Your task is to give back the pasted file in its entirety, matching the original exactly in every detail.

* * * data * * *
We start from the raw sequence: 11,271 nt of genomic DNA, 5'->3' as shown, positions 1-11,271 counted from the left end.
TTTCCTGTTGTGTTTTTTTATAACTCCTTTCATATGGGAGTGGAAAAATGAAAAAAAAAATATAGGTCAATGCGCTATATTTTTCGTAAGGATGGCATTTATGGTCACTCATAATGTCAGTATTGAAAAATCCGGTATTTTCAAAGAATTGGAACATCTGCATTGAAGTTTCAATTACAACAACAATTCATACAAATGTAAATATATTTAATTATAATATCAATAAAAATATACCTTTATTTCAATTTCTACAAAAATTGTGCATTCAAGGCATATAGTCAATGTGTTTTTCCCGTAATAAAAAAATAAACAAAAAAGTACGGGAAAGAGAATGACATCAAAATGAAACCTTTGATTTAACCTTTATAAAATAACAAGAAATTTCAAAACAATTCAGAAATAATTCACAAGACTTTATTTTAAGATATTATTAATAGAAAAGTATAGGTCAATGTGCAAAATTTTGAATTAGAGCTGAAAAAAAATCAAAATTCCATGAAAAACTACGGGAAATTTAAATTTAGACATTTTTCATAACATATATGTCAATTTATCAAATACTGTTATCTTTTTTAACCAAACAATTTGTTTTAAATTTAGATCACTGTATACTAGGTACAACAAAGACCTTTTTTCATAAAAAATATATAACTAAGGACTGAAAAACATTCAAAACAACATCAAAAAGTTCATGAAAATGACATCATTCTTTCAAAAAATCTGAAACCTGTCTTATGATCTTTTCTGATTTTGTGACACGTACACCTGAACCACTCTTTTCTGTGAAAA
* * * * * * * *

We start from the raw sequence: 11,271 nt of genomic DNA, 5'->3' as shown, positions 1-11,271 counted from the left end.
TTTCCTGTTGTGTTTTTTTATAACTCCTTTCATATGGGAGTGGAAAAATGAAAAAAAAAATATAGGTCAATGCGCTATATTTTTCGTAAGGATGGCATTTATGGTCACTCATAATGTCAGTATTGAAAAATCCGGTATTTTCAAAGAATTGGAACATCTGCATTGAAGTTTCAATTACAACAACAATTCATACAAATGTAAATATATTTAATTATAATATCAATAAAAATATACCTTTATTTCAATTTCTACAAAAATTGTGCATTCAAGGCATATAGTCAATGTGTTTTTCCCGTAATAAAAAAATAAACAAAAAAGTACGGGAAAGAGAATGACATCAAAATGAAACCTTTGATTTAACCTTTATAAAATAACAAGAAATTTCAAAACAATTCAGAAATAATTCACAAGACTTTATTTTAAGATATTATTAATAGAAAAGTATAGGTCAATGTGCAAAATTTTGAATTAGAGCTGAAAAAAAATCAAAATTCCATGAAAAACTACGGGAAATTTAAATTTAGACATTTTTCATAACATATATGTCAATTTATCAAATACTGTTATCTTTTTTAACCAAACAATTTGTTTTAAATTTAGATCACTGTATACTAGGTACAACAAAGACCTTTTTTCATAAAAAATATATAACTAAGGACTGAAAAACATTCAAAACAACATCAAAAAGTTCATGAAAATGACATCATTCTTTCAAAAAATCTGAAACCTGTCTTATGATCTTTTCTGATTTTGTGACACGTACACCTGAACCACTCTTTTCTGTGAAAA